Teens Discuss Underage Drinking
It's a common scenario: Teens going to a party at a friend's house on a Friday or Saturday night only to drink and get drunk. Some teens claim it loosens them up, or it keeps them from being shy or even that it makes the whole night more fun. Regardless of why they drink, thousands of teens illegally consume an alcoholic beverage each day, taking the risk of being arrested, assaulted or even killed, reports Mothers Against Drunk Drivers.
What's the Attraction?
Just as with drugs and cigarettes, alcohol becomes more readily available as teens get older, says Dr. Gail Gross, host of the "Let's Talk" radio show in Houston, Texas. "As teens get older, they change schools and will begin to interact with older peers. These older peers may have access to alcohol or may know someone who does," she says. "All it takes is one person to agree to purchase alcohol for a teen and the 'connection' has been made."
In addition, with age comes internal conflict. "Teens are caught in between childhood and adulthood," Gross says. "What may have been an issue at the age of eleven or twelve is nothing compared to what these children feel at the age of fifteen or sixteen. There are issues of self-esteem, identity, relationships, sex, love and acceptance. These issues can cause teens to have internal feelings they don't know how to deal with, and some may turn to something to numb themselves from it, such as alcohol."
Finally, there is peer pressure. Wanting to be accepted can be a big issue for teens as they grow. Gross explains that if a teen feels they can be accepted by drinking a beer, they will. "Teens will often take part in inappropriate behaviors as a means to belong," she says. "If a teen finds a group that regularly drinks alcohol, they will drink with them because they want to be with them. Just as an adult will take up the game of golf to impress their boss or colleagues, a teen will begin drinking, smoking or whatever else it takes to impress -- and essentially belong -- to their peers."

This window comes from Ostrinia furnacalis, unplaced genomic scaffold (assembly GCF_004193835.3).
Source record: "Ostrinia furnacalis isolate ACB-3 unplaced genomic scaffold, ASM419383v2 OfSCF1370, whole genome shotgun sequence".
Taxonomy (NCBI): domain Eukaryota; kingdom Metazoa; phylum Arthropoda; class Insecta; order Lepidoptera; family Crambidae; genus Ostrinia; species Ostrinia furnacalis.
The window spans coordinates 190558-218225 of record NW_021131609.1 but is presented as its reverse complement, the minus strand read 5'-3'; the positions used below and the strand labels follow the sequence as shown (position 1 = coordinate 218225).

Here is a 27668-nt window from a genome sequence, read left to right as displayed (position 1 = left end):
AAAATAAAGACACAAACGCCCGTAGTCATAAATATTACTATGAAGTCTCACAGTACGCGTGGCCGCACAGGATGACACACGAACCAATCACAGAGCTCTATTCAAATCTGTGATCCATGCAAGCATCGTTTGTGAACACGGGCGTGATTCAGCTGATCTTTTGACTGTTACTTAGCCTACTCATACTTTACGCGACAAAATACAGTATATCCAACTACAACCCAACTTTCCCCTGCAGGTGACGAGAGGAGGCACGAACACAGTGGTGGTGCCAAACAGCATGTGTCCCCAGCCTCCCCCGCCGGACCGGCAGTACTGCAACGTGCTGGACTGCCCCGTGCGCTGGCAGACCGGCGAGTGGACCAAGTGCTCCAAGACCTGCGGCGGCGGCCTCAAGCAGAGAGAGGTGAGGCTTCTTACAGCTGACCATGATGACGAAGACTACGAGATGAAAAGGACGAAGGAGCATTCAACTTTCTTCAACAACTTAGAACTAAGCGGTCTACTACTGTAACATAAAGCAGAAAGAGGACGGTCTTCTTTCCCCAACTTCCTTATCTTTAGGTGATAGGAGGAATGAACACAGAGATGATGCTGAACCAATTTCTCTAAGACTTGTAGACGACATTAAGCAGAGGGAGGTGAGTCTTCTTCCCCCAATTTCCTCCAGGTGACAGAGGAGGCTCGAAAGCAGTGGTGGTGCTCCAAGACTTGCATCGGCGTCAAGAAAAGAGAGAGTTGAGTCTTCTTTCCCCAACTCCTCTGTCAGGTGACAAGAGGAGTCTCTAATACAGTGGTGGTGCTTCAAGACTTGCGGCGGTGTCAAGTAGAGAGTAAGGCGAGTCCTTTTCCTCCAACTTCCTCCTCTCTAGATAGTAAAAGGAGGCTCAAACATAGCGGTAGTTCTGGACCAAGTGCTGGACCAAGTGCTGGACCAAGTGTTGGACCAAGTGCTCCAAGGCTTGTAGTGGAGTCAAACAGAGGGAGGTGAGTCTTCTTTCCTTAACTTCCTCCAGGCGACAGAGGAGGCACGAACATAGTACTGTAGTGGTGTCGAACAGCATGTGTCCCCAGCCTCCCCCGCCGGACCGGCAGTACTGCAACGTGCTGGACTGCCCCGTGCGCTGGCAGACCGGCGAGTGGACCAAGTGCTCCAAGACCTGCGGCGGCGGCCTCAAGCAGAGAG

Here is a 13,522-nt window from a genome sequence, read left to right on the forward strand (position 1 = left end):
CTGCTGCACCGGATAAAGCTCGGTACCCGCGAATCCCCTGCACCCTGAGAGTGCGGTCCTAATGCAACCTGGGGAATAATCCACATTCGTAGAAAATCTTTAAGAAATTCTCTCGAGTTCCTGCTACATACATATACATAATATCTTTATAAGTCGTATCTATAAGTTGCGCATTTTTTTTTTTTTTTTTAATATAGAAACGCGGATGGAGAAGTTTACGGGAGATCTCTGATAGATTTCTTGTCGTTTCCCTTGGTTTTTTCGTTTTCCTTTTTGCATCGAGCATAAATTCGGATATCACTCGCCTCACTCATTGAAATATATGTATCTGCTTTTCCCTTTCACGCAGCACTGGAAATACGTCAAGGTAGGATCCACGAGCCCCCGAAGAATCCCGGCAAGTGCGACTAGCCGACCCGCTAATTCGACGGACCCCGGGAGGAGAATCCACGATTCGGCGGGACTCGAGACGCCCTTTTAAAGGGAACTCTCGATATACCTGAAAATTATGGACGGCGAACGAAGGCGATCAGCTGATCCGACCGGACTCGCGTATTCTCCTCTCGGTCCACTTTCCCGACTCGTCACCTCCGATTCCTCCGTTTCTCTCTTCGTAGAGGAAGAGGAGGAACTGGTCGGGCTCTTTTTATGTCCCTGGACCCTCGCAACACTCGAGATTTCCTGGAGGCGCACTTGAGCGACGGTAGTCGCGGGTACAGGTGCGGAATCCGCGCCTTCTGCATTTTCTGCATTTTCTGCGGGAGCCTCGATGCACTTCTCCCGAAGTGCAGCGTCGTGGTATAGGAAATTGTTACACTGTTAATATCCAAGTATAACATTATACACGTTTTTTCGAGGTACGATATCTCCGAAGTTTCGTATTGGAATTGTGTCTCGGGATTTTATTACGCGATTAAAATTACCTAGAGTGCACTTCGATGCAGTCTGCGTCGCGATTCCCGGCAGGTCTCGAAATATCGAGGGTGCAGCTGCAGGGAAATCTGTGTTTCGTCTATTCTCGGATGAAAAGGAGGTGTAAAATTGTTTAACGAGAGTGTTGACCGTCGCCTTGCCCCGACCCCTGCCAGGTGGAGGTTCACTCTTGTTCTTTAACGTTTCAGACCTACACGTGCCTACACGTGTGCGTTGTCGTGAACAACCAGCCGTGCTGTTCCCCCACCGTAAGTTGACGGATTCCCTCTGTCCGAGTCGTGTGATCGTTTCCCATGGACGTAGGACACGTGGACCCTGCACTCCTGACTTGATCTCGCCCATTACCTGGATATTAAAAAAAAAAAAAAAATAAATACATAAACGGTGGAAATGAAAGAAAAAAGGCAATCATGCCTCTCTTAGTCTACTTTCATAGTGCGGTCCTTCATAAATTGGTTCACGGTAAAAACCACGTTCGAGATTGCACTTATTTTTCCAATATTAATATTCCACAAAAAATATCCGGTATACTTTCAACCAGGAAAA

"I think a lot of teens may drink alcohol to help them forget about their problems," says Kristen, age 13, from Vancouver, WA. "The only thing wrong with that is they may end up with even worse problems when they drink. They may have so many problems and they don't know how to get rid of them, so they want them to go away and use alcohol to make that happen. Another reason the teens I know drink is because the 'cool' people drink, so if you want to join in or be in their group, you have to drink, too."
Every action has a consequence. According to M.A.D.D., approximately every twenty minutes, a teen is involved in some type of accident related to the use of alcohol. In addition, it is estimated that 15,000 teens die each year from some type of alcohol consumption.
Mosby's Medical, Nursing and Allied Health Dictionary states that alcohol has been related to physical and medical complications such as central nervous system depression, cirrhosis of the liver, cardiac problems, dehydration, permanent motor dysfunction, tremors and permanent memory loss. In addition, the "social use of alcohol" for only one to two years can increase the risk of alcoholism by 56 percent.
"I know that alcohol can have bad effects on the body and mind," says Alaina, age 14, from Batavia, Ill. "It can cause diseases, cancers and cripples your ability to think and act appropriately. To me, that's not fun -- it's just crazy."
Many teens know these consequences of alcohol consumption and avoid its use. These teens do not feel that the "high" alcohol gives is worth the risk to their future. "I don't drink because I know that it is bad for you, illegal and can be fatal," says Alaina. "Many of the teens I know say they 'drink to have fun.' Well, there's a difference between having fun and just going out of control. I don't need to drink to have fun. And besides, I don't want to ruin my chances of a good future, hurting myself or someone else."
Many teens hear about the dangers of drinking from their parents and teachers. But in reality, the decision is going to be solely their own. They are the ones who are going to have to take a stand on this issue -- as well as many others. What they think and feel about drinking is what is truly important.
"Teens may get a thrill from drinking for a while but then it wears off," says Holly, age 16, of Springdale, Ark. "A lot of teens want to feel 'big,' like an adult. They try too hard to be grown up when they should just be teens while they can. I have heard my parents talk about the dangers of drinking all my life, but I have made my mind up on my own. These are my reasons."